A recent visit by the US President may have given UAE, Saudi Arabia and other coalition partners (Libya, Egypt, Bahrain, Yemen, Mauritius) an opening to proceed with unprecedented punitive measures against the State of Qatar.
These measures are designed to compel Qatar to align with the Saudi-led consensus on Iran. Qatar’s support for the Muslim Brotherhood and alleged support for groups such as the Taliban and Al Qaeda, which Doha has hosted in the past, have long been a source of friction with Saudi Arabia and the UAE. In addition Saudi Arabia has implicated Qatar in the support of Shiite militants in eastern Saudi Arabia and Bahrain.
Earlier this week Saudi Arabia also blocked Doha based Al Jazeera - a channel which allowed Qatar to have a role in global policy debates, and has not been afraid in the past to contradict the GCC’s heavily Saudi influenced positions.
Punitive Measures Include:
- Saudi Arabia has blocked sea trade with Qatar, in addition to land transport against a shared border.
- Regional airlines [Emirates, Bahrain, Gulf Air, FlyDubai, Abu Dhabi Etihad Airways] have cancelled flights into Qatar.
- Qatari citizens across the GCC have been given two weeks to depart [diplomatic staff were asked to leave sooner].
- Qatar removed from Yemen campaign, where it played a limited role.
It is unclear whether the past week represents a profound disagreement between GCC states that may eventually be resolved, or a changing political formation which could affect the constitution of the GCC alliance in the future.
Remarks from President Donald Trump on twitter seem to suggest tacit recognition - if not support - for the actions taken.
This is surprising, given that Qatar is home to the second-largest US military presence in the region. The al-Udeid Air Base in Qatar hosts the command center which co-ordinates flights against the Islamic State - a campaign which very much depends on a sense of unified Sunni purpose. There are reports that the US military has confirmed its existing military posture in Qatar, alongside reports to the contrary.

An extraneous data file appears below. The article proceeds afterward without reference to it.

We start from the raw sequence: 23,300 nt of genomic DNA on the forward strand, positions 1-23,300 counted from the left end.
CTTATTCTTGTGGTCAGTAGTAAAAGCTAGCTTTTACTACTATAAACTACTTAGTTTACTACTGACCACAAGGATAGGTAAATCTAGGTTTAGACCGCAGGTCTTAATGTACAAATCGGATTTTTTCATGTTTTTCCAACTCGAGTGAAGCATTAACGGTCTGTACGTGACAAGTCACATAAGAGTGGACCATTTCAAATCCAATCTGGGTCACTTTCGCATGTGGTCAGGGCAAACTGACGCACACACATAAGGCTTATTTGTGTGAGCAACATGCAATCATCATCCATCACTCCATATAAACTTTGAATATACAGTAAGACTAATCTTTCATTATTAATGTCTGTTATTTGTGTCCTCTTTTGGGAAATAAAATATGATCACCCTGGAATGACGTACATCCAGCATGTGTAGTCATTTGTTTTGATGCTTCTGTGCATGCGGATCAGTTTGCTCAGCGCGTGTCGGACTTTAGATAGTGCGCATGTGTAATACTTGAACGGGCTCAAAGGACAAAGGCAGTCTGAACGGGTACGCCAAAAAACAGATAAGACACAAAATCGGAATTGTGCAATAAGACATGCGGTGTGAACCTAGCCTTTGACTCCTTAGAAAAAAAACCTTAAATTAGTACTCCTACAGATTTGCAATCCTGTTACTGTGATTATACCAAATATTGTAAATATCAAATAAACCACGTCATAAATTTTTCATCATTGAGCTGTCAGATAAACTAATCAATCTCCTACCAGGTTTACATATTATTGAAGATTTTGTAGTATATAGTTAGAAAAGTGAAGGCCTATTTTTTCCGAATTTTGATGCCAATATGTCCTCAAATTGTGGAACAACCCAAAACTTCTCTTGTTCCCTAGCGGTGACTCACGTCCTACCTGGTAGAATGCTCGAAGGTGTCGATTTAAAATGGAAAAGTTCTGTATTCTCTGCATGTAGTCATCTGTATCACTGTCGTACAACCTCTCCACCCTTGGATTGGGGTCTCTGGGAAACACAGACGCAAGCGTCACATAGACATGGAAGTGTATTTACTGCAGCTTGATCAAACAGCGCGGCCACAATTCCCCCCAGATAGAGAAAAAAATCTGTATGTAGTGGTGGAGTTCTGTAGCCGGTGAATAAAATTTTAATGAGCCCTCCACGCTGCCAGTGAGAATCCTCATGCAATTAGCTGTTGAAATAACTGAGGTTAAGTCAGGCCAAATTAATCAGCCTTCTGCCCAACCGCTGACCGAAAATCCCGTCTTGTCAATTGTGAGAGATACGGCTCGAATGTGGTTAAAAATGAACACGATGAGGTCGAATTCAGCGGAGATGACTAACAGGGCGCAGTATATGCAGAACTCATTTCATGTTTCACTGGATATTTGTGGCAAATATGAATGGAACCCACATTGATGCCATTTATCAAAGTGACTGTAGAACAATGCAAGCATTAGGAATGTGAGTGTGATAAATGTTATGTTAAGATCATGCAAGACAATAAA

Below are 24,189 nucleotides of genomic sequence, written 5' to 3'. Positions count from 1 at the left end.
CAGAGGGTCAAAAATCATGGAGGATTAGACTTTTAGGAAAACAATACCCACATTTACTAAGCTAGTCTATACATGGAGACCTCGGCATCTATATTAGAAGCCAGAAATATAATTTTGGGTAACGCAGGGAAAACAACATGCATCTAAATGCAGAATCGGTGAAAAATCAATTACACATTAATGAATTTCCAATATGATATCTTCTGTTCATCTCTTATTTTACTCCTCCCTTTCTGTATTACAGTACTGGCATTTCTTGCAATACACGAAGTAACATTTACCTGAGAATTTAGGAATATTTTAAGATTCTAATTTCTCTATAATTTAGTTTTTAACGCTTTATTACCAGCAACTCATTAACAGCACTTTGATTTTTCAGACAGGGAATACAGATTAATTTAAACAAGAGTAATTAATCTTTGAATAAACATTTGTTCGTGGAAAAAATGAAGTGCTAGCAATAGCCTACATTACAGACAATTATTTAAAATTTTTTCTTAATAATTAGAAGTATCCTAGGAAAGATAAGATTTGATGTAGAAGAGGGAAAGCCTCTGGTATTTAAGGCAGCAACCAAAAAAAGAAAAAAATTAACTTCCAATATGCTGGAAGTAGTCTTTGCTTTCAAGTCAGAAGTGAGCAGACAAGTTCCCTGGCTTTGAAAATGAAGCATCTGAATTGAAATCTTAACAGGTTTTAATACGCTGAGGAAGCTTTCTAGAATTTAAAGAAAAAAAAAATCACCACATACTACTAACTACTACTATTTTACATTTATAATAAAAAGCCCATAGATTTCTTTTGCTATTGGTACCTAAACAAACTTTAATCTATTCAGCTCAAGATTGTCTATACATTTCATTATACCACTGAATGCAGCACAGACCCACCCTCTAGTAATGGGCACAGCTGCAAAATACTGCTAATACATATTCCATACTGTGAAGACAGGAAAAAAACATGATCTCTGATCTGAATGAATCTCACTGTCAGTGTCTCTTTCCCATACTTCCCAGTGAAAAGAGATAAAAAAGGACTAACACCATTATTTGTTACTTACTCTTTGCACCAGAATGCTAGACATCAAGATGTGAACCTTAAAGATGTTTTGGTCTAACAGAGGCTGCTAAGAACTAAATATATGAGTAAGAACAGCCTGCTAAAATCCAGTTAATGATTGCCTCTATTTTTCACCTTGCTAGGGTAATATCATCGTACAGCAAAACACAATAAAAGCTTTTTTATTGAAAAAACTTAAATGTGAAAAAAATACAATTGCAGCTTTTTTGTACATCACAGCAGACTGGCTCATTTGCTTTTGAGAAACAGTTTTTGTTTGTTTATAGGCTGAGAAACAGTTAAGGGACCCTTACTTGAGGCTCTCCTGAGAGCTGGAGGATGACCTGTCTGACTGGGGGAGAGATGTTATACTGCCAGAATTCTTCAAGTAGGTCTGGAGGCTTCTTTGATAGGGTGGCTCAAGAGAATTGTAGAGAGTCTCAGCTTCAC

In addition to the statements of the US President, there are also policy circles within Washington DC who have long lobbied for a harder line against Iran and Qatar.
The Washington-based “Foundation for Defense of Democracies” [FDD], is reported to have held a pre-arranged press conference on May 23rd titled “Qatar and the Muslim Brotherhood’s Global Affiliates: A New U.S. Administration Considers New Policies." According to Stratfor, remarks at the Conference and a series of editorials written by participants argued that US policy should have as its emphasis to “oastracie, isolate and delegitimize” the Muslim Brotherhood and their sponsors in Qatar. The depiction of the Muslim Brotherhood as a “gateway drug” for violent Islamists was made.
More pointedly, the group explored options for the movement of the US airbase out of Qatar to the UAE or Saudi Arabia. In regard to this issue, Stratfor writes as follows:
“Even attempts were made to lure Stratfor into this media barrage with an interview request from an Emirati media outlet containing leading questions that were obviously designed to denigrate Qatar and fuel speculation that the United States would withdraw from its base in Qatar.”
The Intercept has also covered the role of the Foundation in an article entitled “Hacked Emails Show Top UAE Diplomat Coordinating With Pro-Israel Think Tank Against Iran,” including an alleged email list targeting companies seeking to invest in Iran.
Both sources provide some credence to suggestions that a coordinated alignment against further rapprochement with Iran is forming in the Gulf, Israel and in parts of Washington.
Conclusions: A Pyrrhic Return to US Influence in the Region?
Intra-group rivalry within the GCC may play some role in returning United States influence to the region after the Obama Administration's “Pivot to Asia.” GCC rivalry may also raise questions about the utility of the Arab coalition against DAESH.
Increased US influence will be illusory in the longer term, if it is not based on a deep understanding of the conflicting agenda’s and military, economic and strategic priorities in play. A full risk assessment in regard to the rapprochement with Saudi Arabia does not have appear to have been taken by the current US administration; or at the very least its strategic imperatives do not appear to be clear.
The constructive ambiguity we are seeing from the Unites States seems to be part of broader policy move to isolate Iran. It remains to be seen whether Saudi Arabia can be a trusted partner in this process, or will use current momentum to push for its own priorities in the region and elsewhere.
Regardless, the suggestion that the current diplomatic crisis with Qatar will be “the beginning of the end of horror of terrorism” is a simplification that may come back to haunt the current US administration in future.
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